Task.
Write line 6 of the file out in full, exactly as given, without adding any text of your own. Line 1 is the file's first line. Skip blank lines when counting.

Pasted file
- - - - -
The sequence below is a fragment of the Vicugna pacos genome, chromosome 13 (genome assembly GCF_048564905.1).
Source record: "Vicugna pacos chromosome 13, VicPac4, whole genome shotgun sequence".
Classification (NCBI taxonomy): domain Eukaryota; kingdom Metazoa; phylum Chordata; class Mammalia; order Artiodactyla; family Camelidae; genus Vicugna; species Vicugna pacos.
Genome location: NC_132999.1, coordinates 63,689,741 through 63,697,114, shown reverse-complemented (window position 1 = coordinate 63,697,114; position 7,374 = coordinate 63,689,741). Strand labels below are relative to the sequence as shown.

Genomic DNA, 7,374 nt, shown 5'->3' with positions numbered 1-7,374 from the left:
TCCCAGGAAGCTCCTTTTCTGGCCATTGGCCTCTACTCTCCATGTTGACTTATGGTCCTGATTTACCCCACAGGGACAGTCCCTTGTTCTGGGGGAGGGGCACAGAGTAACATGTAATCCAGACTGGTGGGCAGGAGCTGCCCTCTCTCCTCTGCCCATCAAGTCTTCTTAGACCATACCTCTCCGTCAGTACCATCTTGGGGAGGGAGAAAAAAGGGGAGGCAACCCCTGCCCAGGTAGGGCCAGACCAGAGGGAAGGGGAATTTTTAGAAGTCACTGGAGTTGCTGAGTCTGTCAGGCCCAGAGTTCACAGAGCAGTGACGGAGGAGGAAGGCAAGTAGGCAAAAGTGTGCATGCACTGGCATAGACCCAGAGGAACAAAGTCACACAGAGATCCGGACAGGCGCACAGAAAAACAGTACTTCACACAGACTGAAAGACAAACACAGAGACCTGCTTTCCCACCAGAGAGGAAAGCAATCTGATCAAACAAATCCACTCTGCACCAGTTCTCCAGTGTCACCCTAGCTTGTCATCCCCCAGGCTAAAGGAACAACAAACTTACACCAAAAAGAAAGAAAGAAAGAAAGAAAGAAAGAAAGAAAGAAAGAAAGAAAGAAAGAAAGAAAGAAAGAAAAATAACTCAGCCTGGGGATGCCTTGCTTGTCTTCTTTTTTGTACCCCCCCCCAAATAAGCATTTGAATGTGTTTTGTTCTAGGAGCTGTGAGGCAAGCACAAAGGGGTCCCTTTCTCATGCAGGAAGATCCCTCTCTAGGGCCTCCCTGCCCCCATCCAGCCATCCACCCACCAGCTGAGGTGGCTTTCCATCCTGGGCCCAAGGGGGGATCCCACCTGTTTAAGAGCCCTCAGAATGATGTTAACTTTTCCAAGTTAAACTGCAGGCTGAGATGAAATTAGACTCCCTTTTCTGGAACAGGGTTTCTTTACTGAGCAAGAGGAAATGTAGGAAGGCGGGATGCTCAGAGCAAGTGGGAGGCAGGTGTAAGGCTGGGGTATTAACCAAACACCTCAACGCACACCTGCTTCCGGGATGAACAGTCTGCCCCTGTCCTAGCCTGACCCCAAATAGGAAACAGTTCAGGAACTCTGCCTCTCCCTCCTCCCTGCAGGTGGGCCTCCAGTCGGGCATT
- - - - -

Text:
TCCCAGGAAGCTCCTTTTCTGGCCATTGGCCTCTACTCTCCATGTTGACTTATGGTCCTGATTTACCCCACAGGGACAGTCCCTTGTTCTGGGGGAGGGGCACAGAGTAACATGTAATCCAGACTGGTGGGCAGGAGCTGCCCTCTCTCCTCTGCCCATCAAGTCTTCTTAGACCATACCTCTCCGTCAGTACCATCTTGGGGAGGGAGAAAAAAGGGGAGGCAACCCCTGCCCAGGTAGGGCCAGACCAGAGGGAAGGGGAATTTTTAGAAGTCACTGGAGTTGCTGAGTCTGTCAGGCCCAGAGTTCACAGAGCAGTGACGGAGGAGGAAGGCAAGTAGGCAAAAGTGTGCATGCACTGGCATAGACCCAGAGGAACAAAGTCACACAGAGATCCGGACAGGCGCACAGAAAAACAGTACTTCACACAGACTGAAAGACAAACACAGAGACCTGCTTTCCCACCAGAGAGGAAAGCAATCTGATCAAACAAATCCACTCTGCACCAGTTCTCCAGTGTCACCCTAGCTTGTCATCCCCCAGGCTAAAGGAACAACAAACTTACACCAAAAAGAAAGAAAGAAAGAAAGAAAGAAAGAAAGAAAGAAAGAAAGAAAGAAAGAAAGAAAGAAAGAAAAATAACTCAGCCTGGGGATGCCTTGCTTGTCTTCTTTTTTGTACCCCCCCCCAAATAAGCATTTGAATGTGTTTTGTTCTAGGAGCTGTGAGGCAAGCACAAAGGGGTCCCTTTCTCATGCAGGAAGATCCCTCTCTAGGGCCTCCCTGCCCCCATCCAGCCATCCACCCACCAGCTGAGGTGGCTTTCCATCCTGGGCCCAAGGGGGGATCCCACCTGTTTAAGAGCCCTCAGAATGATGTTAACTTTTCCAAGTTAAACTGCAGGCTGAGATGAAATTAGACTCCCTTTTCTGGAACAGGGTTTCTTTACTGAGCAAGAGGAAATGTAGGAAGGCGGGATGCTCAGAGCAAGTGGGAGGCAGGTGTAAGGCTGGGGTATTAACCAAACACCTCAACGCACACCTGCTTCCGGGATGAACAGTCTGCCCCTGTCCTAGCCTGACCCCAAATAGGAAACAGTTCAGGAACTCTGCCTCTCCCTCCTCCCTGCAGGTGGGCCTCCAGTCGGGCATT